Emmy Producer Tames Ferocious TV Critics
Hotted up TV critics, ready to rumble with this year's Primetime Emmy Awards producer Don Mischer, got hit in the face with a wallop of wake- up- and- smell- the- ratings.
With the best of intentions, the critics attending Summer TV Press Tour 2009 have been chest-thumping about Mischer and the TV Academy ever since they unveiled plans to give less airtime to some Emmy derbies in order to add more material that might attract some actual viewers.
Egging on critics are various industry guilds that have issued crisp, stern statements signed by more than a hundred Hollywood Hotshots equally knicker-knotted about the planned changes -- riveting "We the undersigned" stuff.
Only 12 million people watched last year's Emmycast - a record low. This is not terribly surprising, given the Emmys each year more closely resembles the defunct CableAce Awards. Cable now dominates the movie, the miniseries, and the drama series derbies.
But trophy shows as an entire genre are suffering similar ratings fates, Mischer came to the tour to explain to critics.
"I'm telling you guys, the writing is on the wall and every other awards show knows it, and every other award show is starting to take action," he said ominously, taking a lot of the wind out of the TV critics outrage.
The TV Academy did extensive research after last year's broadcast and learned that potential viewers had not tuned in because "they felt the Emmys featured shows that mainstream viewers did not know and were not interested in," Mischer explained.
Here's how Mischer's plan would work: Emmy-show attendees would have to show up slightly earlier than in the past, though they still would still spend less time in their seats than those poor souls who attend the Academy Awards, which can drone on forever - once it even ran into the next day.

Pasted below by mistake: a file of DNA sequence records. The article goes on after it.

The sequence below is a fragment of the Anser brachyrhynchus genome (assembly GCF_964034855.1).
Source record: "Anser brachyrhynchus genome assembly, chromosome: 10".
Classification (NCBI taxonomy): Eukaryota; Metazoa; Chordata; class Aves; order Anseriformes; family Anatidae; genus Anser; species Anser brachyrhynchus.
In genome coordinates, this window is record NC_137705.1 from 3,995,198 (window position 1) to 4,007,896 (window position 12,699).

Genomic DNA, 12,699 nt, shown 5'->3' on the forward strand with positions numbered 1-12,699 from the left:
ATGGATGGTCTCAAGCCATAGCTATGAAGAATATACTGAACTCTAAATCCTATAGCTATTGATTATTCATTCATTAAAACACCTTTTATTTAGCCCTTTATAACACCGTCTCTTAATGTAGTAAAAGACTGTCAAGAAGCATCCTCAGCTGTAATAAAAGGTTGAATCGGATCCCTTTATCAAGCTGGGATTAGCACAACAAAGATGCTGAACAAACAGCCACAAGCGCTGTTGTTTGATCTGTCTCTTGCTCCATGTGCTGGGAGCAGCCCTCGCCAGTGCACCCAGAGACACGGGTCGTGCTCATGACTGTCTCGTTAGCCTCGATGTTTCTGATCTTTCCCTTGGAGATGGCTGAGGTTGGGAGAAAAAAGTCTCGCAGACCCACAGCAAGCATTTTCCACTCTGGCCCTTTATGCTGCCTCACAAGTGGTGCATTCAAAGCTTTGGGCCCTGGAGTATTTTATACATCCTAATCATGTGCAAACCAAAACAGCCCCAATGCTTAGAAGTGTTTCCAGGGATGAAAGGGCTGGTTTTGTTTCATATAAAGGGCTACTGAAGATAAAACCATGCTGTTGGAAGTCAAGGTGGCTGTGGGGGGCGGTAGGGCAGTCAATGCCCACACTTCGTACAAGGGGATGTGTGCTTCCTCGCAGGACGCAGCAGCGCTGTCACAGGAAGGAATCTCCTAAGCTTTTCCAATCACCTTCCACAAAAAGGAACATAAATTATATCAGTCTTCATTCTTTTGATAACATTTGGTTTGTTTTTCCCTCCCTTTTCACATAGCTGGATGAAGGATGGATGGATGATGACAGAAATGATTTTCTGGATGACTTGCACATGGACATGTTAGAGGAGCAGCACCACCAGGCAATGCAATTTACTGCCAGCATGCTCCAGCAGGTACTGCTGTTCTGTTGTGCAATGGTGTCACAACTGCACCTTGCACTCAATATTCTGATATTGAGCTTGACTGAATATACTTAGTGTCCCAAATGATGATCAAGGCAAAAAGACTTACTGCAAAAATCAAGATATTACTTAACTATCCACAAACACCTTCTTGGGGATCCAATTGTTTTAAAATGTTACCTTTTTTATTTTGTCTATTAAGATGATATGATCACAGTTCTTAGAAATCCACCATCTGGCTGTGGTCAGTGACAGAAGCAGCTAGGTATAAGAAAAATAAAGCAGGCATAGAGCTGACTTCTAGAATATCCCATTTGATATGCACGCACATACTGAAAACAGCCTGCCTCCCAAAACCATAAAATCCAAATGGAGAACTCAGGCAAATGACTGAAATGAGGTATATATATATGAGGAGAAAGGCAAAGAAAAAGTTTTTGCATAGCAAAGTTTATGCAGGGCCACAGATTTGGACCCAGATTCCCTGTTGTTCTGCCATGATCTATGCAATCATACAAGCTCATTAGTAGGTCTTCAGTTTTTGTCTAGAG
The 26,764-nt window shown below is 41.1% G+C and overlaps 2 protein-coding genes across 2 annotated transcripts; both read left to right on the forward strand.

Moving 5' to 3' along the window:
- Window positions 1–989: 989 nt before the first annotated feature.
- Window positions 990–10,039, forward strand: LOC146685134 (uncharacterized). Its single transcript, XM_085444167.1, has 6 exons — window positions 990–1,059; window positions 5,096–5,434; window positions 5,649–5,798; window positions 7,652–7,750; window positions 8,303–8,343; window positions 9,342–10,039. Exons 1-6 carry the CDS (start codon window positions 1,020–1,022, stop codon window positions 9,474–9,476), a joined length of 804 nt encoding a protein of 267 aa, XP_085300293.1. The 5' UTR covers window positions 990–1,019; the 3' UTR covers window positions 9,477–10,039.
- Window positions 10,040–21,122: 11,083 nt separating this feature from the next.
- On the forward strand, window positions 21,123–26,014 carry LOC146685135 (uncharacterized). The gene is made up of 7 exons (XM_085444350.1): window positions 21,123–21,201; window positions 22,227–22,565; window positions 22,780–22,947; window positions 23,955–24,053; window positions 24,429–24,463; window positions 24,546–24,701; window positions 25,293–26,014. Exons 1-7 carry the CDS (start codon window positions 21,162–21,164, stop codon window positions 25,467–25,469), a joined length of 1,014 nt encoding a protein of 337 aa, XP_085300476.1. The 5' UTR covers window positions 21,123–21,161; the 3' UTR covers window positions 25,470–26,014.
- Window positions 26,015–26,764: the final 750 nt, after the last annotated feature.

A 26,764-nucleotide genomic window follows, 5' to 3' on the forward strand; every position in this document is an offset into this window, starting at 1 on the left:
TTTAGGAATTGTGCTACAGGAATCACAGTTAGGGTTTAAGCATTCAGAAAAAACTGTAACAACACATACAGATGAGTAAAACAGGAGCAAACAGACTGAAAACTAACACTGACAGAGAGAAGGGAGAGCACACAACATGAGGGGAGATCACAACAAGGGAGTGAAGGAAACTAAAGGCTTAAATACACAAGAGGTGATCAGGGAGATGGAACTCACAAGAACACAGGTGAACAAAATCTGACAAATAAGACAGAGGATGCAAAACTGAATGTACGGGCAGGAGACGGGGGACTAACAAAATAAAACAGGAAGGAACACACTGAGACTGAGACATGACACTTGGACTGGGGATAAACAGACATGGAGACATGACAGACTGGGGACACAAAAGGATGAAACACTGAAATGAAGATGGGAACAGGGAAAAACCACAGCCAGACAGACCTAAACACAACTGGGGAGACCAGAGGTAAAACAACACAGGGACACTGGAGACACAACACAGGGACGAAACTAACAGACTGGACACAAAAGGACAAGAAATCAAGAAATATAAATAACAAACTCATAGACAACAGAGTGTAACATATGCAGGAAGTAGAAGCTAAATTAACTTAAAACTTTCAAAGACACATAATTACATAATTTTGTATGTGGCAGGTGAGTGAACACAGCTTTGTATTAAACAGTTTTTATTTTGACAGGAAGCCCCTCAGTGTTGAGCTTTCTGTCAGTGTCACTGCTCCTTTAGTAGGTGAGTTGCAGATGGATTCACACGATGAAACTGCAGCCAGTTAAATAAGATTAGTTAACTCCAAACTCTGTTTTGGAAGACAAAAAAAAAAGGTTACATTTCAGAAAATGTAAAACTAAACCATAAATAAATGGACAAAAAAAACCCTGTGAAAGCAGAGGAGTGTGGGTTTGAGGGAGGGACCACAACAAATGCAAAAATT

Shortly before the live Emmycast begins, the wins would be handed out in eight of the whopping 28 categories with which the Emmycast is saddled. Then, while the live show is starting up, Mischer's team would quickly edit the boring bits out of those eight categories. And, by "boring bits" we mean the traditional walk-to-the-stage, the traditional reading of the list of agents, managers, studio suits and publicists who had made the winner's career so brilliant, and the traditional walk-off-the-stage.
Trimmed of these mind-numbing moments - it's called "time-shifting" - the category would then air during the Emmy broadcast you see at home. Mischer thinks he can save about 15 minutes of the 3-hour orgy of trophy dispensing.
"Personally, I think it's going to be quite fun for those people whose categories are announced early because not only do they get to go up on stage and win, later in the evening, they can sit in the audience and watch themselves win again. So I see it like it's going to be very fun for those people," said academy CEO John Schaffner, who had joined Mischer on stage. And while the academy has done so much over the years to convince TV critics it is a compendium of nincompoops, this statement seemed to mark a much bigger stride in that direction than usual.
Fortunately for Mischer and CBS, which is broadcasting this year's Emmycast, Schaffner seemed to have shot his wad with this statement; he spent the rest of the Q&A sitting next to Mischer, looking like a stuffed owl.
Mischer said he would use the 15 minutes to add, among other things, the most moving moments from TV programs that had aired over the year - from both nominated shows and non-nominated. This, he maintained, would draw in more viewers.
Did you know, for instance, that during last year's Emmycast, you saw less than 40 seconds of actual scenes from movies and miniseries that had aired over the year - but suffered through eight acceptance speeches?
"We believe that by shortening the acceptance speeches it will allow us to show more longform content and when you look at it, man, it is good," Mischer said.
"We're looking to put entertainment into the show," Mischer said. "We're looking to put riveting things into the show that hold people and grab people. Sometimes there are people like the young man who wrote 'Milk' at the Oscars, who got up there and just held us spellbound with that speech.
"One thing about time-shifting is, when people pull out a piece of paper and start thanking a lot of agents and lawyers, I would say that that's probably going to be a little bit more vulnerable," Mischer said of his "time-shifting" plans.
And across The Valley and into Hollywood and Beverly Hills was heard the din of Hotshots screaming "Noooooo!"
Lisa de Moraes
August 4, 2009; 11:29 AM ET
Categories: Summer TV Press Tour 2009
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